Here is Sports Illustrated on Costa Rica:
“This will be one of the most experienced Costa Rican sides to ever step foot at a World Cup. In Qatar, multiple players—Keylor Navas, Joel Campbell, Celso Borges, Bryan Ruiz—are expected to feature at their third World Cup and break the country’s current record of nine matches of World Cup experience. They were all a part of that special 2014 quarterfinal team that defeated Uruguay and Italy and drew England to top the Group of Death when it was expected to finish last. Despite coming into the World Cup with an experienced squad, though, the outlook will be bleak with Germany and Spain in its group along with Japan scrapping for points. Unfortunately, only chaos, some luck, and a few well-timed goals can gift Costa Rica another shot at its 2014 heroics.”
Here is AP News on Japan:
“Japan coach Hajime Moriyasu said the aim this time…is to reach the quarterfinals. But it won’t be easy. Japan is in Group E…probably the toughest group in Qatar. ‘I don’t think we can win by doing the same things we have done in the last six tournaments,’ Moriyasu said. “We need to be able to function and compete regardless of who is on the pitch.” After fielding two entirely different lineups for September friendlies against the United States [a win] and Ecuador [a draw], it remains to be seen who exactly Moriyasu will pick to face Germany on Nov. 23.”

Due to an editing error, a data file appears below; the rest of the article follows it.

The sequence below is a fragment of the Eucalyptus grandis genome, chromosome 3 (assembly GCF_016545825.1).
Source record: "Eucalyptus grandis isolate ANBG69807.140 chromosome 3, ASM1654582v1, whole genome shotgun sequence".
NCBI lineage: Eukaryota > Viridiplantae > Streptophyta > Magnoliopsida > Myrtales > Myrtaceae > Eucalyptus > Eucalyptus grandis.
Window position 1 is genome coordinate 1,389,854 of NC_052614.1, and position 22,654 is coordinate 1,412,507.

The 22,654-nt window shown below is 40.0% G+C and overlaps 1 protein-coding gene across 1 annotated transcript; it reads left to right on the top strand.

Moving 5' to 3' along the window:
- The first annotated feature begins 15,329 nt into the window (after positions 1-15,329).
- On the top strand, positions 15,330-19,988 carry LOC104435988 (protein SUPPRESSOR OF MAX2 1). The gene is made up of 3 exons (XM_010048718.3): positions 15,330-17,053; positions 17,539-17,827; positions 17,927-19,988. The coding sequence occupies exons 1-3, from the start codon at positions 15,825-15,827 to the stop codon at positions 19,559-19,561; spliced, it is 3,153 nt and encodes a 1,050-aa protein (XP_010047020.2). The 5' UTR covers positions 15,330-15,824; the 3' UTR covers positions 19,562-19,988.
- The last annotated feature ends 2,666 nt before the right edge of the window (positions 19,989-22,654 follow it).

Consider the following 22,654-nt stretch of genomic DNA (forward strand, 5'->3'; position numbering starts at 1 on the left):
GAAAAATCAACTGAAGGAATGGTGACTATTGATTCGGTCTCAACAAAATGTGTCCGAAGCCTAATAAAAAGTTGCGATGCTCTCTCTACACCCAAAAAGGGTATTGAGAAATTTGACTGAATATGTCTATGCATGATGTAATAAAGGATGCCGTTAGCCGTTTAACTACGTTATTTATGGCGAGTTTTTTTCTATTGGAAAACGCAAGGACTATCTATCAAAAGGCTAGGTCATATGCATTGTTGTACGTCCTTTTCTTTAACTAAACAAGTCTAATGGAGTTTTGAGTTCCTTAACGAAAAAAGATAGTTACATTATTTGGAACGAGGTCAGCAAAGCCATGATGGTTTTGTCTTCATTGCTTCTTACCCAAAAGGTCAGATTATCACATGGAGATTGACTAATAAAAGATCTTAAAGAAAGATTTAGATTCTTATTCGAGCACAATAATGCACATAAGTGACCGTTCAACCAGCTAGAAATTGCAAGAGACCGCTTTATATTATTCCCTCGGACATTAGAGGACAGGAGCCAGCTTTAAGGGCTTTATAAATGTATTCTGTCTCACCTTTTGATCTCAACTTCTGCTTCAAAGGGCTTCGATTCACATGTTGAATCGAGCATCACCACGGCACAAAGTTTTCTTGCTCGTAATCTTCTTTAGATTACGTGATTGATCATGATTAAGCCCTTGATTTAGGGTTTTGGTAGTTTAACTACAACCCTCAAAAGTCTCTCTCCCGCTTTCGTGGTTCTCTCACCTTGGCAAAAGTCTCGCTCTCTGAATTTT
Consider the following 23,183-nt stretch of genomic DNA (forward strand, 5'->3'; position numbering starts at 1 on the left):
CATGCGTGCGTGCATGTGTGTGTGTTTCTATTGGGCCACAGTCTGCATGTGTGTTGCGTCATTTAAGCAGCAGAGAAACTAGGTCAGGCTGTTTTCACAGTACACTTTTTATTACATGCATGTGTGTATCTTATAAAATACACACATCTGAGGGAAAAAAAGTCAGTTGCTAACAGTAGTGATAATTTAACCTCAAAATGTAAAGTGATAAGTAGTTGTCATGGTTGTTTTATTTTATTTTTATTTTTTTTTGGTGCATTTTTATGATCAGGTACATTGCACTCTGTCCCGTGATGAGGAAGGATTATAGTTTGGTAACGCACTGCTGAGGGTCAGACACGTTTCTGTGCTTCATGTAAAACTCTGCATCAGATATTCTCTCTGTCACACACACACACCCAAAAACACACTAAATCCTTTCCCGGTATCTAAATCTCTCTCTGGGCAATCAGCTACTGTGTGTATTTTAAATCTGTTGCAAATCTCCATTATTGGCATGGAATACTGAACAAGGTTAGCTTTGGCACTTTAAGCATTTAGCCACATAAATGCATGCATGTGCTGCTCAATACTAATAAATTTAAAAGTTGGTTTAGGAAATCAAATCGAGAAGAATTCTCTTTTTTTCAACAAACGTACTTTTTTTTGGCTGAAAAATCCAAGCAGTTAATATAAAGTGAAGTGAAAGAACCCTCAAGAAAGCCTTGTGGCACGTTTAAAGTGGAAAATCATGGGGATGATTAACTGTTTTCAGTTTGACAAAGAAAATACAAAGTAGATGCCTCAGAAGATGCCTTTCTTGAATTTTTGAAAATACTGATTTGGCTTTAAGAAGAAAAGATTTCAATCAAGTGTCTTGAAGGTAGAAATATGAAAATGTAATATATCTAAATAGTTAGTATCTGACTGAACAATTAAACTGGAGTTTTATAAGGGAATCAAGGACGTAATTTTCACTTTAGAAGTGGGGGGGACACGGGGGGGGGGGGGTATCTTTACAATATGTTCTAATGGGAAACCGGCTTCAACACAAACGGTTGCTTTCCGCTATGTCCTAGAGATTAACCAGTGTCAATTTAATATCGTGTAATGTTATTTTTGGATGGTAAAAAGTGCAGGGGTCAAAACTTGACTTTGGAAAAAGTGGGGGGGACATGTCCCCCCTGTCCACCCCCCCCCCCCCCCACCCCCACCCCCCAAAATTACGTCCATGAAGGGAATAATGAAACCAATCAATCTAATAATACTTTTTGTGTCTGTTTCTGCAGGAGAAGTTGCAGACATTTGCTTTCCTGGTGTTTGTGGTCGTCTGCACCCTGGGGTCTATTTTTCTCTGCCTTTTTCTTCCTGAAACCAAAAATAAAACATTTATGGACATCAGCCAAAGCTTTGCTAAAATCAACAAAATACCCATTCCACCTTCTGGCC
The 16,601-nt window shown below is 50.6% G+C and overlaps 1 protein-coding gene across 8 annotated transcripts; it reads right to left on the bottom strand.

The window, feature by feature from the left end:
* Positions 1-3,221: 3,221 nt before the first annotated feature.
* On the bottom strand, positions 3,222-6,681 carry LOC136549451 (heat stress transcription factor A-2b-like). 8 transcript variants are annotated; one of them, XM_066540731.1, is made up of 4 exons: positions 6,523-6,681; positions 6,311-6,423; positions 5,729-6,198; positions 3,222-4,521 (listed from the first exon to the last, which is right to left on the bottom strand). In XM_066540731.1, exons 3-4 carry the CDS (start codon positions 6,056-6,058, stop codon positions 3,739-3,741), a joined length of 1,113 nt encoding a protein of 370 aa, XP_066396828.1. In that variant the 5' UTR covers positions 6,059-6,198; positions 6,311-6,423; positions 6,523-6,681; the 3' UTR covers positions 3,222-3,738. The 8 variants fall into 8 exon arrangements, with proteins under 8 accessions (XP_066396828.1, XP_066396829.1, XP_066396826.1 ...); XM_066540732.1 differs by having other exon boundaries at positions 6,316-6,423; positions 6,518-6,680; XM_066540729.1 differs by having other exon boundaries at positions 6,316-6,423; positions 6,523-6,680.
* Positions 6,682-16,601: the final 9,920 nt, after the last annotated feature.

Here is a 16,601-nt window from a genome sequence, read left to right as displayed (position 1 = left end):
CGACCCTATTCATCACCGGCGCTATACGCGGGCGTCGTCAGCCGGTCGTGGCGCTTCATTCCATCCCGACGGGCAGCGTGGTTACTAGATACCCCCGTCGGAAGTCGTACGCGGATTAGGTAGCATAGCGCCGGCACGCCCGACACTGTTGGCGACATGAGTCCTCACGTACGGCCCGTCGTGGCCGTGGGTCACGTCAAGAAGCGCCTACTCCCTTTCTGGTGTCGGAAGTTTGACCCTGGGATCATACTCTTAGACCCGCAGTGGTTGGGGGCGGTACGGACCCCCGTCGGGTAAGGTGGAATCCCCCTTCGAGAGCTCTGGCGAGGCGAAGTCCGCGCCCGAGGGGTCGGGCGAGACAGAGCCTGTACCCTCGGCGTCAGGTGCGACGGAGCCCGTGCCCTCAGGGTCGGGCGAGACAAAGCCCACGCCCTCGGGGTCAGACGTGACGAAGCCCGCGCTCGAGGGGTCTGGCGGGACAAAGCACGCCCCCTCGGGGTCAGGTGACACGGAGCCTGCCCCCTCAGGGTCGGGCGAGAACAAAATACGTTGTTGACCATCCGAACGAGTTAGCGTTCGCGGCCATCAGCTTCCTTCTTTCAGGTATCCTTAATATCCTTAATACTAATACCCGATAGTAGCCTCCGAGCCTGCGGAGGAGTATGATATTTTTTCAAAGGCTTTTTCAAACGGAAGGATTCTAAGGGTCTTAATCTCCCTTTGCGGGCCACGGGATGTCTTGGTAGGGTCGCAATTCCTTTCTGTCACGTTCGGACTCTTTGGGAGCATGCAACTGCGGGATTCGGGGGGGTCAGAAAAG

In all of Japan’s World Cup matches combined they have only lost by three goals twice in 2006, 1-4 to Brazil and in 2014, 1-4 to Colombia, and by two goals once against Australia in 2002. In all the other matches they have lost, including against Argentina, Croatia, Belgium, Netherlands, Denmark, and Senegal, the difference between the winner and loser has been one goal.
Contestant’s local media perspectives (in translation)
Costa Rica’s Diario Extra, today covered the 26-man, squad choices made by coach Suarez. Among the idols of the nation chosen to travel to Qatar was Bryan Ruiz who was asked how he would take on the challenge of his last World Cup. “I am going to enjoy my last quadrennial, my last dance, so to speak. I will give my all, the best of myself in whatever role is asked of me by the coach.”